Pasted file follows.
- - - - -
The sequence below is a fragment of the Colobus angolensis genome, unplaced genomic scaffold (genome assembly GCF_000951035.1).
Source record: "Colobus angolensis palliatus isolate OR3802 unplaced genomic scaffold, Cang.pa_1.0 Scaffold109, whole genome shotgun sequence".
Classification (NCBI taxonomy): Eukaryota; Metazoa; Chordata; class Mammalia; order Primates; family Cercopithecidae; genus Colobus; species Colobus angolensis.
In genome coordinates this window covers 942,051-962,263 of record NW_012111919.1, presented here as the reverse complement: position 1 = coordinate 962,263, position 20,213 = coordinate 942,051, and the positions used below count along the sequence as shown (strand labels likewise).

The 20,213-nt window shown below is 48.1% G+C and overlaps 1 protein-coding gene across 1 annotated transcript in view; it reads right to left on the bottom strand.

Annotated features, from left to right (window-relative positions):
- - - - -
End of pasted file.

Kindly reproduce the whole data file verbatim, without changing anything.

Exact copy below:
The sequence below is a fragment of the Colobus angolensis genome, unplaced genomic scaffold (genome assembly GCF_000951035.1).
Source record: "Colobus angolensis palliatus isolate OR3802 unplaced genomic scaffold, Cang.pa_1.0 Scaffold109, whole genome shotgun sequence".
Classification (NCBI taxonomy): Eukaryota; Metazoa; Chordata; class Mammalia; order Primates; family Cercopithecidae; genus Colobus; species Colobus angolensis.
In genome coordinates this window covers 942,051-962,263 of record NW_012111919.1, presented here as the reverse complement: position 1 = coordinate 962,263, position 20,213 = coordinate 942,051, and the positions used below count along the sequence as shown (strand labels likewise).

The 20,213-nt window shown below is 48.1% G+C and overlaps 1 protein-coding gene across 1 annotated transcript in view; it reads right to left on the bottom strand.

Annotated features, from left to right (window-relative positions):